New pill-based drug could prevent and treat cancer
A new anti-cancer therapy that blocks the growth of blood vessels required for tumour growth has achieved promising results in mice, US scientists have revealed.
Lodamin works by preventing tumours from forming or re-growing by blocking the growth of blood vessels (angiogenesis) needed to feed them.
Experts at Children's Hospital Boston say that the drug, which can be taken orally, is non-toxic and has the potential to prevent cancer in high-risk patients, as well as to block the growth of tumours in patients who have already been diagnosed with cancer.
Writing in the journal Nature Biotechnology, the scientists describe how they developed Lodamin from a drug developed nearly two decades ago called TNP-470 which, while effective against a wide range of cancers, caused serious unpleasant side-effects and had to be administered via an injection.
Dr Donald Ingber, who originally developed TNP-470 and is now co-interim director of the hospital's Vascular Biology Programme, revealed that despite the problems with TNP-470, its success in phase I and II trials "opened up anti-angiogenesis as an entirely new modality of cancer therapy".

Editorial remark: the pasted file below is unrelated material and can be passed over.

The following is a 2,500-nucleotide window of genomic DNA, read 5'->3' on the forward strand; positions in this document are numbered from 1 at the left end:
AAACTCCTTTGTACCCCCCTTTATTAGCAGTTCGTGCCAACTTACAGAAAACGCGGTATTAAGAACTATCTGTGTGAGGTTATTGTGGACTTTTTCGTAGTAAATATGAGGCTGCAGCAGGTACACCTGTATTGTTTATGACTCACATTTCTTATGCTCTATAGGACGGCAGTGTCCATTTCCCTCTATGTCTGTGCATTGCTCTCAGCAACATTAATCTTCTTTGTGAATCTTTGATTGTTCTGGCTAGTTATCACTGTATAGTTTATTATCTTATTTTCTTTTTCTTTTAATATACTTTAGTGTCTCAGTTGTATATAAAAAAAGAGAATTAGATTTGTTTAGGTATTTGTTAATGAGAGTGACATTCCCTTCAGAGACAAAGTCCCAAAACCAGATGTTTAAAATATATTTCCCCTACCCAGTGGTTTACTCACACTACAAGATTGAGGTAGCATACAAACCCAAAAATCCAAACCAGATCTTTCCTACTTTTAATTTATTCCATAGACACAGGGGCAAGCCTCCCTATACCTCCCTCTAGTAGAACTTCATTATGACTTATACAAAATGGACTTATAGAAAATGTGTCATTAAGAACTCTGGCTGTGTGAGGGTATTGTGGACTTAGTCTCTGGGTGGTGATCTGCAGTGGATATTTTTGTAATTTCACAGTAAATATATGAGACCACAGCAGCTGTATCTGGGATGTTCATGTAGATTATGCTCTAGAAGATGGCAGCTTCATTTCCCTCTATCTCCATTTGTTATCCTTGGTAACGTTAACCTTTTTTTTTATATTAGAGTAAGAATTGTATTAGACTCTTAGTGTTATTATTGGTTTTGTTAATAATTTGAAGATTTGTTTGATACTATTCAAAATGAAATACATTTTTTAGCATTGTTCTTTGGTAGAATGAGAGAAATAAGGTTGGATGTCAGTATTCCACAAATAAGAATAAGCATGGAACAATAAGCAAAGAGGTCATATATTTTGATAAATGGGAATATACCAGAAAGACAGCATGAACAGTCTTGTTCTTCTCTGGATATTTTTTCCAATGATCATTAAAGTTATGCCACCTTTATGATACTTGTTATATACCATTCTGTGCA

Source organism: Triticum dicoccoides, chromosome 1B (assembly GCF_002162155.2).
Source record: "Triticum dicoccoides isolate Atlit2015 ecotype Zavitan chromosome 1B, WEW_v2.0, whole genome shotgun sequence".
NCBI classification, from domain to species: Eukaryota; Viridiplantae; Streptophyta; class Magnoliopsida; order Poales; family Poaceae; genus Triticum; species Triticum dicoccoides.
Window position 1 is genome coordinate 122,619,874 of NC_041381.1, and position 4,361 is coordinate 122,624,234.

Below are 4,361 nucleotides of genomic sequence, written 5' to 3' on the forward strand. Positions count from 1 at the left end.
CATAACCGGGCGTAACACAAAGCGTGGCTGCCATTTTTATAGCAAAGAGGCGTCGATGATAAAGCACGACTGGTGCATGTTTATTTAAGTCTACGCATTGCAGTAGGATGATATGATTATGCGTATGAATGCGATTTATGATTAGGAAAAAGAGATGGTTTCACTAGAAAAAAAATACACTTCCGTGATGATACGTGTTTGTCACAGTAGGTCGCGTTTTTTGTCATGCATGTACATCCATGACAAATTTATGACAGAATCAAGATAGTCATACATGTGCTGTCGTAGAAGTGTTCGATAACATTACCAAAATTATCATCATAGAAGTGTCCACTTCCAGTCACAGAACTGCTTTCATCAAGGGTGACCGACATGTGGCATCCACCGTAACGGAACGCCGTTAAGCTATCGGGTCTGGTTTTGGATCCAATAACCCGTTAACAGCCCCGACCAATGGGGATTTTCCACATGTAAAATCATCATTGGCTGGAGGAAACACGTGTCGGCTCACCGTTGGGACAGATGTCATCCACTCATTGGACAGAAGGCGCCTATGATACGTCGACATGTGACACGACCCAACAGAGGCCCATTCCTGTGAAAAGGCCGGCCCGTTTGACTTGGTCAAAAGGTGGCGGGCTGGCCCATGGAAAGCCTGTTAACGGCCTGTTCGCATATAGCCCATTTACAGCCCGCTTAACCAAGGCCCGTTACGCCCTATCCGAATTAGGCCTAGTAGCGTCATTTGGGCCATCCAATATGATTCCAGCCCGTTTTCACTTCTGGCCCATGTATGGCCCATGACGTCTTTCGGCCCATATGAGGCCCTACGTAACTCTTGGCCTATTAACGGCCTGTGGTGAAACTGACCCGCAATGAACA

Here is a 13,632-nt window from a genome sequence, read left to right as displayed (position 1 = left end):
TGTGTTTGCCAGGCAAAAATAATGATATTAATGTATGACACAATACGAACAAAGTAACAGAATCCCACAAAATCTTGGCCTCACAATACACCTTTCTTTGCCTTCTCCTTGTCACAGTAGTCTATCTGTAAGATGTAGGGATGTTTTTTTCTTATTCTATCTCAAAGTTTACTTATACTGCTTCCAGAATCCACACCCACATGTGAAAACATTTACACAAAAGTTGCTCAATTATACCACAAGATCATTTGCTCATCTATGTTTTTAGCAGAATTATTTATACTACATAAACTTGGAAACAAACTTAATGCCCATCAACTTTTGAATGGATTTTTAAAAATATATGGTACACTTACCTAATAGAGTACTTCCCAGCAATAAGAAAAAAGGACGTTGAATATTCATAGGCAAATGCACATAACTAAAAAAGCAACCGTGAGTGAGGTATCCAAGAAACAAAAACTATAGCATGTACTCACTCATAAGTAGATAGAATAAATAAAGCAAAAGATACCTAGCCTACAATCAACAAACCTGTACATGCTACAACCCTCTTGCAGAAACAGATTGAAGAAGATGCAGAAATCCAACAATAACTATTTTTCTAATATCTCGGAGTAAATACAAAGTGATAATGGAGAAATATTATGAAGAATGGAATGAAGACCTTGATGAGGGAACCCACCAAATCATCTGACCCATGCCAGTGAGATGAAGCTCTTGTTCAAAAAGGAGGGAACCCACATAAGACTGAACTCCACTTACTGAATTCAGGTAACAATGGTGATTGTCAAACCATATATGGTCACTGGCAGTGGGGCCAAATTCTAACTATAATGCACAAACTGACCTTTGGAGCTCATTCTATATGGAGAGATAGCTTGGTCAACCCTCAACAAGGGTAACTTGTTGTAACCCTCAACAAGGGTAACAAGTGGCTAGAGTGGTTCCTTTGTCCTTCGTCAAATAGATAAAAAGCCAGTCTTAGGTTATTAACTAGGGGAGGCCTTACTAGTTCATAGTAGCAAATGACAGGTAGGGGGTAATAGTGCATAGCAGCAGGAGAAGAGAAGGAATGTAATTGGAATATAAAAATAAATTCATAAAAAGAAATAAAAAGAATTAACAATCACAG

Scientists therefore decided to investigate the possibility of reformulating TNP-470 to improve its safety.
Lodamin, which was developed by Dr Ofra Benny at Children's Hospital Boston, overcomes the problems of TNP-470 while retaining its potency and ability to prevent capillary growth.
Encasing Lodamin in a nanocapsule enables it to be absorbed unaltered through the acidic environment in the stomach and reach the site of the tumour, where the capsule breaks down and slowly releases the drug.
Tests on mice have revealed that it accumulates in tumour tissue rather than healthy tissue and effectively blocks the growth of new blood vessels needed by the tumour.
The drug inhibited the growth of primary melanoma and lung tumours in mice, and was also found to reduce secondary tumours in the liver.
"I had never expected such a strong effect on these aggressive tumour models," said Dr Benny.
"When I looked at the livers of the mice, the treated group was almost clean. In the control group you couldn't recognise the livers - they were a mass of tumours."
The team are now continuing to study the impact of Lodamin in other animals with cancer.